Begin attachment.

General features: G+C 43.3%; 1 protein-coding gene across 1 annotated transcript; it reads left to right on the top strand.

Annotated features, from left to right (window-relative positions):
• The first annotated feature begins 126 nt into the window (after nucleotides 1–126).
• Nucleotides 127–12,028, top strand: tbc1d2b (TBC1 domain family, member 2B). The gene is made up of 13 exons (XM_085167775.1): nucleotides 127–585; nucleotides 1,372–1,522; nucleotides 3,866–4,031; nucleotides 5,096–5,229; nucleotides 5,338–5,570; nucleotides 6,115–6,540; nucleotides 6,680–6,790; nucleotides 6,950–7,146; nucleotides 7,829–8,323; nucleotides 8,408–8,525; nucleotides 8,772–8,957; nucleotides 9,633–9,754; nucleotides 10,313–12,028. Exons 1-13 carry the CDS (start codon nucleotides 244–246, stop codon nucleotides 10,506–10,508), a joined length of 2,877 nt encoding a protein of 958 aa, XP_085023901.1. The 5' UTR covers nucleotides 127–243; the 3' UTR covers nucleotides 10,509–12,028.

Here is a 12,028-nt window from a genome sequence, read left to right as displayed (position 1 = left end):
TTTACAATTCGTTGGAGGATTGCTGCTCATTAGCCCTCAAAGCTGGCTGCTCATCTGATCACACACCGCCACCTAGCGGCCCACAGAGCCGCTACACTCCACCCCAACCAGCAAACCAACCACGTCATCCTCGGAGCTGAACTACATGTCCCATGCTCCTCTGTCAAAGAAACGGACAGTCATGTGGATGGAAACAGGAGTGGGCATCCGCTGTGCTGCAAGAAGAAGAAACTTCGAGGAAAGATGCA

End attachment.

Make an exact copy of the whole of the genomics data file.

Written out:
General features: G+C 43.3%; 1 protein-coding gene across 1 annotated transcript; it reads left to right on the top strand.

Annotated features, from left to right (window-relative positions):
• The first annotated feature begins 126 nt into the window (after nucleotides 1–126).
• Nucleotides 127–12,028, top strand: tbc1d2b (TBC1 domain family, member 2B). The gene is made up of 13 exons (XM_085167775.1): nucleotides 127–585; nucleotides 1,372–1,522; nucleotides 3,866–4,031; nucleotides 5,096–5,229; nucleotides 5,338–5,570; nucleotides 6,115–6,540; nucleotides 6,680–6,790; nucleotides 6,950–7,146; nucleotides 7,829–8,323; nucleotides 8,408–8,525; nucleotides 8,772–8,957; nucleotides 9,633–9,754; nucleotides 10,313–12,028. Exons 1-13 carry the CDS (start codon nucleotides 244–246, stop codon nucleotides 10,506–10,508), a joined length of 2,877 nt encoding a protein of 958 aa, XP_085023901.1. The 5' UTR covers nucleotides 127–243; the 3' UTR covers nucleotides 10,509–12,028.

Here is a 12,028-nt window from a genome sequence, read left to right as displayed (position 1 = left end):
TTTACAATTCGTTGGAGGATTGCTGCTCATTAGCCCTCAAAGCTGGCTGCTCATCTGATCACACACCGCCACCTAGCGGCCCACAGAGCCGCTACACTCCACCCCAACCAGCAAACCAACCACGTCATCCTCGGAGCTGAACTACATGTCCCATGCTCCTCTGTCAAAGAAACGGACAGTCATGTGGATGGAAACAGGAGTGGGCATCCGCTGTGCTGCAAGAAGAAGAAACTTCGAGGAAAGATGCA